Journey to the Wilderness
Based on Frye Gaillard's critically acclaimed book, Mike Letcher's film Journey to the Wilderness examines the enduring legacy of the Civil War. "My own generation," writes Gaillard, "was perhaps the last that was raised on stories of gallantry and courage. Oddly, mine was also one of the first to view the Civil War through the lens of the Civil Rights Movement.”
Frye Gaillard's book, Journey to the Wilderness: War, Memory, and a Southern Family’s Civil War Letters is a personal reflection on growing up in the South at a time when nostalgia for the war overshadowed its savage reality. In his foreward to the book, Steven Trout writes:
Of course, Americans don’t like to dwell on the violence and brutality of the Civil War – strangely, our most beloved war--- and have assiduously avoided doing so for much of the past 150 years. We prefer romance and reenactments. As Frye makes clear, in the mid-twentieth century Alabama of his youth one could not speak of the events of 1861 to 1865 without kneeling before the conviction that the Confederacy lost the war, yes, but lost it gloriously.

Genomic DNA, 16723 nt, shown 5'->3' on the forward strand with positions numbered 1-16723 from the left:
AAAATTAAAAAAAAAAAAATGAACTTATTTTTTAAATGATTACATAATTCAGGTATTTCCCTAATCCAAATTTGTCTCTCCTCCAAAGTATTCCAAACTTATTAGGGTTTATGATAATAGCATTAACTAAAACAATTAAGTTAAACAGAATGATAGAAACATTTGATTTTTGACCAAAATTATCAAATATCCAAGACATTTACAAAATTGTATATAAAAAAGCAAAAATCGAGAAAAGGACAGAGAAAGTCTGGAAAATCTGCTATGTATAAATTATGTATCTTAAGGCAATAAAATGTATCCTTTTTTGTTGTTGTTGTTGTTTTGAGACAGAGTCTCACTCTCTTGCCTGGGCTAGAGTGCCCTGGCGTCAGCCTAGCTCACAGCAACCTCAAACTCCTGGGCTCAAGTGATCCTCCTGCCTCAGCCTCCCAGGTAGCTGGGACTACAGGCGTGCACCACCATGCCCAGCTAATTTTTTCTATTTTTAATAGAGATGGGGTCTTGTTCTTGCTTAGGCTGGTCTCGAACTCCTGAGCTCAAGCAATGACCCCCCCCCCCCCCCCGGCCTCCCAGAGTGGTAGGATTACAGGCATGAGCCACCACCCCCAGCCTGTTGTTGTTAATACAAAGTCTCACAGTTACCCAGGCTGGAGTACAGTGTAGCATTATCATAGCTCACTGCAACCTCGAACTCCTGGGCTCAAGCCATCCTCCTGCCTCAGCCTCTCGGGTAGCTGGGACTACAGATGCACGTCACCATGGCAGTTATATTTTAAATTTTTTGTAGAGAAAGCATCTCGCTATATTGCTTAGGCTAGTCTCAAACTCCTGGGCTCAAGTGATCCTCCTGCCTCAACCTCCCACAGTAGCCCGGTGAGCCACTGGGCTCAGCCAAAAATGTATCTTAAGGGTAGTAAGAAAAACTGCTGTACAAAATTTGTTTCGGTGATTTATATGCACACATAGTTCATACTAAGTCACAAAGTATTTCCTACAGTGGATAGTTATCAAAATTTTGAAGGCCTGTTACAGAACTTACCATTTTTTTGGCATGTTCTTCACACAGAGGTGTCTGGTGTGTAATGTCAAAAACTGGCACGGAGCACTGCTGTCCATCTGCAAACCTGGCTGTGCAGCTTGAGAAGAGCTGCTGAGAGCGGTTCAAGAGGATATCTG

The documentary Journey to the Wilderness that grew out of Gaillard’s book takes the viewer to Frye’s childhood, his journey to manhood during the era of the Civil Rights movement in the 1960s, his work as a journalist reporting on the heroes of the Civil Rights movement and on those who rose up to oppose them. You will learn of the Gaillard family’s history and its experiences during the Civil War. The story is told in part through the letters Frye’s ancestors – Confederate soldiers fighting in the war—sent home during the war and preserved in the Gaillard family ever since.
The documentary, while focusing on the Civil War, asks viewers to question how Americans as a society memorialize and remember our wars. Frye asks, "Why do those who fight the war have memories of the fighting that are largely negative, while subsequent generations insist on seeing the romance of the war to the point?" This is a timely question, given the recent controversy over Confederate statues in our public spaces, which shows that the memory of the war is still evolving today.